Ticks have a much harder time surviving low humidity. This is because ticks don’t drink water and require humidity (preferably above 85%) to absorb moisture. 
Dr. Mather says it’s a misconception that tick season end in the Fall. “People think they no longer need protection because they perceive ticks die off when temperatures begin to drop. Ticks are less active in the winter months, but in fact, adult ticks are most active in the Fall.”
Larval-stage ticks are also active in August and September, but people don’t see them, Mather warns. Come springtime, the dangerous poppy seed size nymphal ticks are on the move. Thus, Mather encourages people to use tick bite prevention methods year round.
Tick-borne diseases are spreading
Every year, hundreds of thousands of Americans will get sick from diseases that are spread by animals. These are known as zoonotic diseases. Those that are spread directly from animal to human are called ‘direct zoonoses.’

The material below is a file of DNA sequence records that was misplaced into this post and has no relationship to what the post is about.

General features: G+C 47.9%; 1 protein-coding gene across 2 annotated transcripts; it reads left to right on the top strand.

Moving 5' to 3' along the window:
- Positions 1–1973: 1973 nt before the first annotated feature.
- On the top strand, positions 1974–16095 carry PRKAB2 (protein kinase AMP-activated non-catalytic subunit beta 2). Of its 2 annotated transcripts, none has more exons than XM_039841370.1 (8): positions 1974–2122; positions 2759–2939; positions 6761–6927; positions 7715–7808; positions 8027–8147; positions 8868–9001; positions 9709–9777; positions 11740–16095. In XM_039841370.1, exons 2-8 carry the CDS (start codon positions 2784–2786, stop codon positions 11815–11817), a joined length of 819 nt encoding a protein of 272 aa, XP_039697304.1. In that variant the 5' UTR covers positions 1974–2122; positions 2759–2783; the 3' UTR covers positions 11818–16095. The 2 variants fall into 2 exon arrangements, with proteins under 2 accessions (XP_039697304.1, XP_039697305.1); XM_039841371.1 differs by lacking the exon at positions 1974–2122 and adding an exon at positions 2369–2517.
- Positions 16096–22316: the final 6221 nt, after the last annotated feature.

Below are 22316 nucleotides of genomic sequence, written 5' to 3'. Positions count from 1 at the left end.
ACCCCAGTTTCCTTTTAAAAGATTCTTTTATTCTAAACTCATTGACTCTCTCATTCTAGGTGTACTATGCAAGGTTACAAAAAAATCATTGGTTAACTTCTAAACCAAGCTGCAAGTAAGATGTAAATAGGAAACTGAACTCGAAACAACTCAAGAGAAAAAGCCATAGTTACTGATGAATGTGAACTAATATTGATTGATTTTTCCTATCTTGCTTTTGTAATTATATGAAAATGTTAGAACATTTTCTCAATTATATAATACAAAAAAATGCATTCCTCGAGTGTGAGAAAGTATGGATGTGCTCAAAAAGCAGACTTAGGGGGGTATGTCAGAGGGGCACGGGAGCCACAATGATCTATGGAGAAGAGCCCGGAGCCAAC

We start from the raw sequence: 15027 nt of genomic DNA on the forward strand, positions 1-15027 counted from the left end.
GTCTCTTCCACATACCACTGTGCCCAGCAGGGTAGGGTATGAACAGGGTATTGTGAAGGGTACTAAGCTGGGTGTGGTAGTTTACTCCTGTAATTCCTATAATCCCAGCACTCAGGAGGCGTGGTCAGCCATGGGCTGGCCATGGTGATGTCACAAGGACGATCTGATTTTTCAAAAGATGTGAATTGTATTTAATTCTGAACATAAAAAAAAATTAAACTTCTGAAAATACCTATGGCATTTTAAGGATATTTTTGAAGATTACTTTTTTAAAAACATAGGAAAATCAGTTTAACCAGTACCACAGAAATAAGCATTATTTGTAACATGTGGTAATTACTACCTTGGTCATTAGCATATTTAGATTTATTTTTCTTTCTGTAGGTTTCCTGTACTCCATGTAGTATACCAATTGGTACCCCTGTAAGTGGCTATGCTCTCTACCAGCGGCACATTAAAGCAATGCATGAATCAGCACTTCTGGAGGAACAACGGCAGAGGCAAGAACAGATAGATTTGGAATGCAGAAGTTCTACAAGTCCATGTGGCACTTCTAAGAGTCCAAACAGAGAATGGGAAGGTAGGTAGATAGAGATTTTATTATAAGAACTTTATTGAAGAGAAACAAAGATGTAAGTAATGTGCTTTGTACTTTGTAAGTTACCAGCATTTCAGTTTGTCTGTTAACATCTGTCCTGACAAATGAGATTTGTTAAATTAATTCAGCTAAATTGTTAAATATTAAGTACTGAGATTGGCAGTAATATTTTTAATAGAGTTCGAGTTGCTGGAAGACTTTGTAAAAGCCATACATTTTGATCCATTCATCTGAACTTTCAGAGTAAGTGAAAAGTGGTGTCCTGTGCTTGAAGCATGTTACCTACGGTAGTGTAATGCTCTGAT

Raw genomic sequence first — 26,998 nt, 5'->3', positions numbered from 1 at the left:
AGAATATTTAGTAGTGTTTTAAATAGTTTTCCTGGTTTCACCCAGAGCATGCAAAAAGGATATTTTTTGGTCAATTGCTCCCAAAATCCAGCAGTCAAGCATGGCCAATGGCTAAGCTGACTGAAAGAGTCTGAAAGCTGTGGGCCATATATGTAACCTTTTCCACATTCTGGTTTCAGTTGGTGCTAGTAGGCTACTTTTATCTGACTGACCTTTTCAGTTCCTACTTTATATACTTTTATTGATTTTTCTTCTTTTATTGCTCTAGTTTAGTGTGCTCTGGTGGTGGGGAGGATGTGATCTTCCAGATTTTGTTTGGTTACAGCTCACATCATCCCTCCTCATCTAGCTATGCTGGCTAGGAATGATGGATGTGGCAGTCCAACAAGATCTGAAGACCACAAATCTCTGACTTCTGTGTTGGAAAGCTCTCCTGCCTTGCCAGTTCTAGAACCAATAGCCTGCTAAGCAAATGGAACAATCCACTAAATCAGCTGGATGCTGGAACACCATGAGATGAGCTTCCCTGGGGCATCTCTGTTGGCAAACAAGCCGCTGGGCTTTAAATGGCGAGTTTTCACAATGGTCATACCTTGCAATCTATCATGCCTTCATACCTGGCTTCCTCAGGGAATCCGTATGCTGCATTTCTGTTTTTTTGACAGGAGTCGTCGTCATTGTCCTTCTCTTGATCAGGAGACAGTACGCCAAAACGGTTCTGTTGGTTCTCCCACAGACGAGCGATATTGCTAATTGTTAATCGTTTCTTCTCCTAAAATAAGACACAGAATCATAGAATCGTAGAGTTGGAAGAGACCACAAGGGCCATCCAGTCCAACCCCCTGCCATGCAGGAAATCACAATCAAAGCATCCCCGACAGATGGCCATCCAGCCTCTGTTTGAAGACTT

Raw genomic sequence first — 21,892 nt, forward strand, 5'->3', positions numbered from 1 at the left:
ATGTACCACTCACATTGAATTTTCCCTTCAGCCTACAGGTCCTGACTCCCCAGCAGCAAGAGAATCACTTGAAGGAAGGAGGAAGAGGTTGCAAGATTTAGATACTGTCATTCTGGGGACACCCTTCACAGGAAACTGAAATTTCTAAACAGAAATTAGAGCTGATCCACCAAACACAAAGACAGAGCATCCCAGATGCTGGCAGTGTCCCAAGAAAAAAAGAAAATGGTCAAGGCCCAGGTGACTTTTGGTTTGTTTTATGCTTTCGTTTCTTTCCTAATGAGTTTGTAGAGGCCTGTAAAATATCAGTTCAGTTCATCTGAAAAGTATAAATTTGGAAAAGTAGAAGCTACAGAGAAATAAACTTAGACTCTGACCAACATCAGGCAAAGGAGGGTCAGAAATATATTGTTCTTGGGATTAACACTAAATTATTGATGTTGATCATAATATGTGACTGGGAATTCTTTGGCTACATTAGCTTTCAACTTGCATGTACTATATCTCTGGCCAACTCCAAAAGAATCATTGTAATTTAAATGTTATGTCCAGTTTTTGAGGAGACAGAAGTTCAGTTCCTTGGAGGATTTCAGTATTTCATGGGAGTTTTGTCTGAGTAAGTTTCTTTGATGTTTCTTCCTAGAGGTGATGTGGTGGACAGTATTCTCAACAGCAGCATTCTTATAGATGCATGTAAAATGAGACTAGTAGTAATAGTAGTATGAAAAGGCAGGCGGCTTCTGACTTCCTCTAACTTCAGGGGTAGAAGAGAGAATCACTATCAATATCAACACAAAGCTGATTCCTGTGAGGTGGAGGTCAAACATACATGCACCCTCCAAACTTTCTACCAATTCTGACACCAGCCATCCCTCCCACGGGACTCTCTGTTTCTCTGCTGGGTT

Zoonotic diseases transferred from animals to humans by the bite of insects or arthropods are called ‘vector-borne zoonoses.’ (I wrote extensively about zoonotic diseases here.)
In fact, the majority of human diseases originate in animals. Of the 1,415 infectious diseases known to infect humans, 868 (61%) are zoonotic. And according to the CDC “Each year around the world, it is estimated that zoonoses cause 2.5 billion cases of sickness and 2.7 million deaths.” 
Ticks carry more than Lyme
The CDC currently lists 16 tick-borne diseases of the United States that are known to cause disease in humans. These are transmitted by nine different tick species.
Some additional tick-borne diseases not listed by the CDC include Q-Fever (Coxiella burnetii), Babesia duncani, Babesia divergens, Borrelia americana, Borrelia bissetti, Borrelia hermsii, and Borrelia parkeri.